Garden of Thugs: Pruning, Digging, Thinning
Midsummer Maintenance for Nuisance Plants
Midsummer Maintenance for Nuisance Plants
January 29, 2019
Garden thugs are plants (not weeds) that quickly get out of control in the garden. They can really run amok and hog all the room if they’re not judiciously pruned, dug out, or thinned midsummer.
Last week I was making iced tea and wanted to add some spearmint to the brew. It grows in a flowerbed near the kitchen. I couldn’t find it! Though I pass by this flowerbed many times each day, obviously, I haven’t paid much attention to this bed. It had been choked out by other plants.
Ironically, Mint is a common garden thug, notorious for its habit of overrunning a garden but that was not the case here. A turf war was raging under my nose and the violets and goutweed were winning.
I intentionally planted the most rugged and hardy plants in this bed since it’s near an area that has poor soil and gets piled by snow. These plants, including mint, would become invasive thugs if they were being grown in better soil, more sun, and had a little extra water thrown their way in the summer. None of that is the case so this is truly a Darwin garden where only the strong survive. I finally had to step in though and do some editing—a nice term for long overdue maintenance.
Is it any wonder that only one iris bloomed this spring? They are being totally choked out by rampant growers like violets and goutweed.
Pruning, Digging, and Thinning Plants
Here are some of my own plants that just aren’t behaving in the garden.
- First, the violets had to go. Never fear, next spring there will still be plenty of them to give a nice show of blossoms since they are virtually impossible to totally eradicate. Their shiny heart-shaped leaves are a nice groundcover or understory plant in the right place but I have way too many of them. Shade or sun—they don’t care.
- Next, it was time to deal with the goutweed (Aegopodium agraria)—pretty but dangerous. Don’t trust it! It attacks from above and below, spreading by underground runners and seeds. I was surprised to see it for sale at a reputable nursery this spring and had to restrain myself from saying what I was thinking. “Are you crazy selling this stuff! Don’t you know how invasive it is?” A former owner of my house must have thought it was pretty and planted it here. Probably the same person who thought planting burning bush (Euonymous alata) was a good idea. I have been fighting with both for years!
- Then, the New England asters got chopped in half to cut them down to size. Even so they still will eventually tower over the rest of the plants in the bed. I don’t know where all the phlox have come from. They have extensive root systems but birds also spread the seeds so some of these plants must have traveled from the other side of the yard. I ripped out most of them to prevent a hostile takeover and chopped the rest in half to give the plants around them a fighting chance.
- Goldenrod is great for late summer color but enough is enough! It rudely rides roughshod over its neighbors and most of it had to go.
- Rambunctious Jacob’s ladder (Polemonium caeruleum) is holding its ground against the domineering astilbe so I let them continue to duke it out on their own.
- Lily-of-the-valley could easily overtake any garden if given the chance but they struggle to gain a foothold in this battleground.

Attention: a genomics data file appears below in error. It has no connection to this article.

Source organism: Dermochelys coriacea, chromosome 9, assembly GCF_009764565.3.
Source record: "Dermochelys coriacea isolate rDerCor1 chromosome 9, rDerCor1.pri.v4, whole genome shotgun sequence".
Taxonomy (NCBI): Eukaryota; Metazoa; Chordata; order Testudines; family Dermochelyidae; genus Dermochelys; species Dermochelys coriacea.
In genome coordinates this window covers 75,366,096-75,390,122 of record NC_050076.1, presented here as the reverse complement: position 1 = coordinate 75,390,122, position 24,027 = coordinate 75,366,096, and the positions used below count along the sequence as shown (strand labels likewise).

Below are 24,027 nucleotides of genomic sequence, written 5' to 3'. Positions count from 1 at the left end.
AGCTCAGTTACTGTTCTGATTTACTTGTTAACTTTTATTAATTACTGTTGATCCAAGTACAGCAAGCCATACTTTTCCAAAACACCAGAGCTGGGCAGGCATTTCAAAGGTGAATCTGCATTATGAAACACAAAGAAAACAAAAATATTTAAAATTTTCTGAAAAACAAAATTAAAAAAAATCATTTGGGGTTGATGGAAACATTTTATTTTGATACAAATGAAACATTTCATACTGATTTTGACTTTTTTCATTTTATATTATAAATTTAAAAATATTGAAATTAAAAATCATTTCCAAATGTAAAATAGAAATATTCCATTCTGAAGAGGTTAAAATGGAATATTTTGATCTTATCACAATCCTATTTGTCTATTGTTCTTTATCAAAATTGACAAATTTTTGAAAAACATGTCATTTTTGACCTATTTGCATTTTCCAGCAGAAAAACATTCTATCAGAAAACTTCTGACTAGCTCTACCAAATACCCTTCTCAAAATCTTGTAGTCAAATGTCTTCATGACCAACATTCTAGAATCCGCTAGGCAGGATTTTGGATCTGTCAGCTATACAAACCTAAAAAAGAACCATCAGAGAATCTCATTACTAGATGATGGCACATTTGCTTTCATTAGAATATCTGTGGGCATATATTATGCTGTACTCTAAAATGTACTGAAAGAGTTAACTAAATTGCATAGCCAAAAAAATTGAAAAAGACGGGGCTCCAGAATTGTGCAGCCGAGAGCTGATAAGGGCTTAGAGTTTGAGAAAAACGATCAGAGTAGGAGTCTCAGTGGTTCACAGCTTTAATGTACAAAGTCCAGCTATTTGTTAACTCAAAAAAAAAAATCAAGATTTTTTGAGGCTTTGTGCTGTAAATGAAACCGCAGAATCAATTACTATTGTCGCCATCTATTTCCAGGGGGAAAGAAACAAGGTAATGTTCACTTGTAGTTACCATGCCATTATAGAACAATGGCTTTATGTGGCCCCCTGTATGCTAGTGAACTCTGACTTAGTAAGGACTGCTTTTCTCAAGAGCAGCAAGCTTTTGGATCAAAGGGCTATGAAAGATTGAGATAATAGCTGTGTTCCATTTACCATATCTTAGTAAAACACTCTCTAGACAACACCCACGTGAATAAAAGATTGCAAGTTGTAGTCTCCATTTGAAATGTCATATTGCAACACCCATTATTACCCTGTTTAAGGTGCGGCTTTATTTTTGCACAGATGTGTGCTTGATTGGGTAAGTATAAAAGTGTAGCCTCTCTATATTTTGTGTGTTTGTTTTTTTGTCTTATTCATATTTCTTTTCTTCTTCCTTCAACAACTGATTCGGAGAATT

- The obedient plant (Physostegia virginiana) usually does not live up to its name but in this garden of plants behaving badly it has been kept in check by its more aggressive neighbors.
- Talking about space invaders, the great blue lobelia (Lobelia siphilitica) is another plant that appeared out of nowhere and has elbowed its way into this bed and several others. I do love the blue flowers later in the season but they need to quit hogging all the room.
- The tawny day lily is another plant that does not play well with others. I have tried to mix day lilies in other colors with them only to find that the tawnys have taken over. Now they have their own bed and are kept in check by mowing around the edges.
- Years ago I found some vinca growing near an abandoned cellar hole in the woods and brought a piece home to plant on the shady north side of the house. Any plant that can grow for 100 years with no attention is my kind of plant. I should have known better! Given an inch it has taken a mile. Now I see why it is on the invasive species lists in many states.
That said, be wary of pass-along plants that you might be gifted with. Will they be friend or foe? Many are fine but some may be rampant growers that you will eventually regret planting. When buying plants look out for watchwords like “vigorous grower”, “fast spreading”, “exuberant”, “thrives in sun or shade”, “self-sows freely”, or the dreaded “good for erosion control”. All of them could spell trouble down the road. If you have a question about whether or not something is considered invasive in your area consult your state’s invasive species list or check out invasive.org or invasivespeciesinfo.gov for more information.
The upside to spending a few hours removing some of the thugs from my garden is that now I have room to plug in some annuals for season-long color and can plant some new perennials!
P.S. Some other common garden thugs include: blackberries, horseradish, Japanese anemones, the herbs fennel and dill, amaranth, and butterfly bush. Add yours as well in the comments below!
About This Blog
Get inspired by Robin Sweetser’s backyard gardening tips and tricks. Robin has been a contributor to The Old Farmer’s Almanac and the All-Seasons Garden Guide for many years. She and her partner Tom have a small greenhouse business and also sell plants, cut flowers, and vegetables at their local Farmer’s Market.